Water… Small savings to go a long way

Water is vital and there is no ways we can use none – if only to drink… And this is something that I will always put first when looking at my stock. I can go for a day or two without a shower or postpone laundry but I need to know that I can drink water without counting.

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But this is in the setting where water is not available in my house or nearby…

Where water is available in the house, how do we use it and can we make some savings?

I have mentioned situations where water is scarce even at the tap due to drought. While this is an extreme situation in a developed city, this can still be an eye opener for all.

In many places, we have sewage that collect our “grey” water (waste water) to send to treatment plants and feed back into the system. So we don’t look so much at what we use. In the extreme situation that we have in Cape Town this year (One day in… Cape Town – Water restrictions…), we collect this water as much as possible to use for the toilets and the plants, reducing the use of clean water where we can.

And there you see other savings that you can make (most I knew already, but did not need to implement as we had other ways). Even if not doing it to save water supply, this can also translate into reducing the water bill by reducing water usage…

I have always turned off the water when using the soap in the shower. But using communal showers in campsites, I came to realise that this is not the norm for everyone…. The most common saying is that we use 20 litres when taking a shower (and 80 litres when taking a bath). I have always wondered… now, I have used shower bags and have collected water used in a “normal” shower.

And I have found that when using a shower bag, I use 3 litres (but then, I am careful because I might not have that much water available). But to my surprise, when using a normal shower, I used between 5 and 6 litres “only”… I do stay under the shower for my needs – not standing under the water for the sake of it 😉 but the best saving is to turn off the water when not in use: get wet, close tap, shower, rinse, done!

So compared to an average 20 litres shower, I can save 14 litres per day or 5’000 litres per year for 1 person…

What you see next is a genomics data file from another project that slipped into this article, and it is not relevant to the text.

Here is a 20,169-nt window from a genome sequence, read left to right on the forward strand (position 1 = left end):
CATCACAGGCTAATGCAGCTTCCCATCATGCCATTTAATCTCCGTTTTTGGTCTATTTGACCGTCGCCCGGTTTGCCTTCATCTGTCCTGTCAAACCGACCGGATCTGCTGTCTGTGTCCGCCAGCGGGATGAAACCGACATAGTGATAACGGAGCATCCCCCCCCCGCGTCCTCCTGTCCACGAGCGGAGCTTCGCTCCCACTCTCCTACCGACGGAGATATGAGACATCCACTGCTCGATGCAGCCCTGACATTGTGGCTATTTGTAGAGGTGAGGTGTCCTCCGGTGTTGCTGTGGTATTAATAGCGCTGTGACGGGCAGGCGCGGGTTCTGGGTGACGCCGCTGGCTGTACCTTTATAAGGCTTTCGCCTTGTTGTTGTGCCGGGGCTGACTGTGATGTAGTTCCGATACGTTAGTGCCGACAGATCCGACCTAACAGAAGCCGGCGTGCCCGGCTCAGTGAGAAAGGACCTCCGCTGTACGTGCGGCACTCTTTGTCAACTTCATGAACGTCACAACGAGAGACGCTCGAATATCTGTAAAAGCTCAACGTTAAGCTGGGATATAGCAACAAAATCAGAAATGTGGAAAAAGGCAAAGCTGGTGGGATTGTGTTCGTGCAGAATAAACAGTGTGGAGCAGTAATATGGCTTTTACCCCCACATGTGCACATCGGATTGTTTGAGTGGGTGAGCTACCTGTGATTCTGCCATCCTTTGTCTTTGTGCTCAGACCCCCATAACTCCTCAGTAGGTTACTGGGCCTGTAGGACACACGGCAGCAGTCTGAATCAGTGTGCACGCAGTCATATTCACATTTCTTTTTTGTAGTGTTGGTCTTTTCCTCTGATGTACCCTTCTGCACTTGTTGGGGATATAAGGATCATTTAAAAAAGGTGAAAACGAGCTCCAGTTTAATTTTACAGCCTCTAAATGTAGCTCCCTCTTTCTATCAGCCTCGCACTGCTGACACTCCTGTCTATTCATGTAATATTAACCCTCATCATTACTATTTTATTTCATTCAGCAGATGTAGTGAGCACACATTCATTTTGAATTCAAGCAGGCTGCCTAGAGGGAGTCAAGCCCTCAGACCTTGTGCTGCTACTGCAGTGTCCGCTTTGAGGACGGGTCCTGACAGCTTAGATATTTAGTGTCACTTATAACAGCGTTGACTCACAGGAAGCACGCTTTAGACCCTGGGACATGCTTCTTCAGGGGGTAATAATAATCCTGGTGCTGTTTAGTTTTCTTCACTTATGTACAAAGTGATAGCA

Brushing teeth
Using a cup instead of running water when brushing teeth will save (for me) at least 500 ml a day or 180 litres per year per person… (see Water… how much do we use? How much do we need?)

If you have a tank that have the 2 functions, use the small amount whenever possible – this flushes around 6 litres instead of 10-12 litres every time.

If you have a toilet with only one size flush, add a brick or a stone in the water tank so that you reduce the volume of water to 6 litres. A lot of toilet have a 12 litres capacity and this would save 6 litres per flush… which can be high for some people. If we base on 5 flushes a day per person, this will be 30 litres per day or 11’000 litres a year…

Even if you only reduce by 1 litre for every flush, calculate how many litres this will amount for your household every year…….

Hot water
When you open the hot water tap, either for shower, dishes, laundry… you first get cold water and you let it run until it is warm… Collect that cold water in a container and use it for your plants, bird feeder, dog/cat, washing your hands, your car… the list is quite big as to how you can use this water… The amount you will collect will depends on your piping and how long ago you have used hot water before this time, but it is often around 1 litre on a cold pipe. So again, this will amount to over 700 litres per year if we consider that you only do it twice a day…

When using a washing machine, if you do not have one of those fancy machines that calculate water according to weight, ensure that only do full load. Most machines use 40-50 litres regardless of the load and so 2 half loads will “waste” 40 litres (plus double electricity).

When hand washing, use smaller capacity bucket and not a big sink: to achieve the same effect when you soak your clothes, you will need less water. And, less water also means less washing powder that you need to dilute…

[now, I have to admit that while I can use 10 litres per week which will be half a load, I will use the washing machine anytime if I can… and be “happy” to use this extra litres a week…. one luxury that I do miss, especially when washing my bedding… 😉 ]

If you have a garden, collect rain water – even if only collecting a small amount (and not 10’000 litre tank…) you will still have this water for your plants that you do not use from the main…

Any further suggestions for a “normal” household? I will update the post if you add any in the comment section…

(Also check How to manage water restrictions at your home)

4 responses to “Water… Small savings to go a long way

    • Indeed… my main fear on the road is to lack water…
      In Tanzania, I always carry an extra 10 litres that I can share: there is always people on the road with a break down and recovery can take long so they are running out of water…

      Liked by 1 person

  1. Pingback: Cape Town – Water restrictions… | mayandmeinafrica·

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